Luta, Jeremy, Jathniel and Azai are PC(USA) Mission Co-workers serving with the Church of Central Africa Presbyterian in Malawi, Zambia and Zimbabwe.
Luta Garbat-Welch, MPH: firstname.lastname@example.org
Rev. Jeremy Garbat-Welch, BCC: email@example.com
Dear Brothers and Sisters in Christ,
Happy New Year! We hope your new year has started well. Ours has certainly started in a busy way, with some great news: we have finally gotten our work vehicle road worthy again! Here is a taste of that saga:
Lilongwe is the capital of Malawi, and feels to me (Jeremy) like a large and bustling city. We have our routines and parts of town we frequent, and we know how to get around and function pretty well. At least, that’s what we thought until we had to do it without a vehicle of our own for 6 months. While we were in the USA on Interpretation Assignment, the work van (which we also have access to for personal use) was in an accident. Fortunately no one was seriously injured. Unfortunately, the driver of the truck that sideswiped it didn’t stop, so we’ve been left handling the repairs on our own.
We have often said that life happens slower in Malawi than in the USA. A great example is that it took us 6 months to get windows repaired on a vehicle! One factor is that our vehicle, a VW Caddy Van, is extremely rare in Malawi (as in, there’s only one other one we know of) so the only way to get parts is to have the dealer order them and pay in advance. Usually they order from South Africa, but I have a suspicion that they had to go farther afield for these. Another factor is that even though we are in the capital, the car dealer does their business through their Blantyre office. This means that after I would have a discussion with the agents in Lilongwe, it would be a week or so before they would get the information back from their Blantyre office. So even when we finally put in the order, it was about 2 weeks before the order was submitted. A third factor is that car repair shops seem to be very busy! When I first dropped the van off at the “panel beaters” (which is what body shops are called), I counted a few dozen vehicles in just one of their lots!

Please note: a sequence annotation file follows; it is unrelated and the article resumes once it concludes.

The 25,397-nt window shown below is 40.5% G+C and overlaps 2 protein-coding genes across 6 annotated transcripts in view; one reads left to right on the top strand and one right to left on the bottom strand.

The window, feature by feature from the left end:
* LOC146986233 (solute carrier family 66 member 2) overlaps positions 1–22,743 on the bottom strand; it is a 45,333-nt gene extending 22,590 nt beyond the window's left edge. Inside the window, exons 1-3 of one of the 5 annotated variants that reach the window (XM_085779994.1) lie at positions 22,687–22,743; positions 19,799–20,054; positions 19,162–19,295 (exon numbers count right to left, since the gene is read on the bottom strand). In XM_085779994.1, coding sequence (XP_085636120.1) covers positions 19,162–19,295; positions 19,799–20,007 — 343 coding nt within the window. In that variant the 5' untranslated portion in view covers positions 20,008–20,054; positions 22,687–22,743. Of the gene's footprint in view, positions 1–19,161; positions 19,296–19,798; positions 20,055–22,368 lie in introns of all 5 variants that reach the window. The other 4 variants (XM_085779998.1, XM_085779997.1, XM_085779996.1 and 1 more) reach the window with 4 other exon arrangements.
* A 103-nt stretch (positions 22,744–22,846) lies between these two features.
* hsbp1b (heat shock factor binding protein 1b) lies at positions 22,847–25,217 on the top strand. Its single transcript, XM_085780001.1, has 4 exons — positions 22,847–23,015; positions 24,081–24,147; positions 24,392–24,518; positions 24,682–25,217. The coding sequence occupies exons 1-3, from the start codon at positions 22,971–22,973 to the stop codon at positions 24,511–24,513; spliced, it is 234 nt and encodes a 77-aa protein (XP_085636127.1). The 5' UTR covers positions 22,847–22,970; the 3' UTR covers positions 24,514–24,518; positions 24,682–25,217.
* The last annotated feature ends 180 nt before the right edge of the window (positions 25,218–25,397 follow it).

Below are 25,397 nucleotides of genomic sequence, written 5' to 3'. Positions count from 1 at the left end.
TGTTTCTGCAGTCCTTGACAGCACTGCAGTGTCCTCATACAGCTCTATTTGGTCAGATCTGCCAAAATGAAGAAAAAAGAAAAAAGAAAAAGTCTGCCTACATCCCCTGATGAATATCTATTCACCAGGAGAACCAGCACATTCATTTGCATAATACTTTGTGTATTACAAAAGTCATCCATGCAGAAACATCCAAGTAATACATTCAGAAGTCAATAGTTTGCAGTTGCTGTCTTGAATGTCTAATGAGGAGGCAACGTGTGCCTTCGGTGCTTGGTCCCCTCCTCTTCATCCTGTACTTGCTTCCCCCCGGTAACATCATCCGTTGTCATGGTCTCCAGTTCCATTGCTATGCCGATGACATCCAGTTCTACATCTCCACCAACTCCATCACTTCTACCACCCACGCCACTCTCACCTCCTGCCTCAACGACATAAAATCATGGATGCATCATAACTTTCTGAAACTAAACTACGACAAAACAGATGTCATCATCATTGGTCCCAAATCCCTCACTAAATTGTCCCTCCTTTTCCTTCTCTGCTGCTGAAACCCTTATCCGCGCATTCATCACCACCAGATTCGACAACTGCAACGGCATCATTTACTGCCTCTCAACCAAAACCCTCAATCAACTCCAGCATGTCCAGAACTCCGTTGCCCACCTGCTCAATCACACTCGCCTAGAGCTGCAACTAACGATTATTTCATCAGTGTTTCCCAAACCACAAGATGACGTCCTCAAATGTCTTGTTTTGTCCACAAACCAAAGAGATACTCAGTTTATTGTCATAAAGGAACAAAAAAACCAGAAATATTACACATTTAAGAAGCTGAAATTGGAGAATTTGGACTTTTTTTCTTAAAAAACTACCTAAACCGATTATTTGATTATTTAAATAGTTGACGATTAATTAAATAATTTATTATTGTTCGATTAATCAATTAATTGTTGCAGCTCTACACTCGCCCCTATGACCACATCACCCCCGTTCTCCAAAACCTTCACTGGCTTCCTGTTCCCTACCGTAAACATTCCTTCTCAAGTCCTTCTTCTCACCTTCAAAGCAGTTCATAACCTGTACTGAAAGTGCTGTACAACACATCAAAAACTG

During this time, we got to learn new aspects of Lilongwe. We had taken taxis, minibuses, Tricycle/Tuktuk/Bajaj (lots of names for the same thing, a three-wheeled moped), and kabazas (bicycle taxis you sit on the back of while) in the past. But after six months of using them nearly exclusively, we have quite the network of drivers to call upon. This has given us new opportunities to practice Chichewa, learn culture, meet people, and even learn new routes through traffic. Always useful to know! It has also given us new appreciation for the methods many Malawians use to get around town, and the cost of commuting when you don’t have your own car.
A few times, we had unplanned opportunities to walk from one place to another. On any given drive through town you will see many people walking, whether it is along main roads or taking foot-path short cuts through the neighborhoods. I (Jeremy) have gotten to learn a few of those, and walking has let us get a different feel for the city. It has given me a chance to see life at a different pace.
We have also been blessed by friends giving us rides, and on a few occasions letting us borrow cars for a week or more while they were out of town. It has helped us see God’s provision in a simple thing.
We are thrilled to finally have the van back! The freedom is wonderful. At the same time, we hope that we will remember some of the lessons we have learned, like not rushing out every time we think of something but planning our trips, so we can have more time at home. Or remembering that having to wait for a taxi who is thirty minutes late on occasion isn’t the end of the world. Or that a walk instead of a drive can give a lot of time to think and to meet people we wouldn’t otherwise encounter.
We are grateful that our New Year has begun with the gift of vehicular freedom. As your New Year begins we hope that it good things have come to you as well. And in the midst of frustrations, we hope you will also find helpful lessons and unexpected gifts.
In Christ’s Service,
Jeremy for the Garbat-Welch’s
Facebook: Garbat-Welchs in Africa
If you would like to support us financially, our account number is E200515. You can give here: http://www.presbyterianmission.org/donate/E200515/
Rev. Jeremy and Luta Garbat-Welch
P.O. Box 1480
PC(USA) Mission Agency
100 Witherspoon Street
Louisville, KY 40202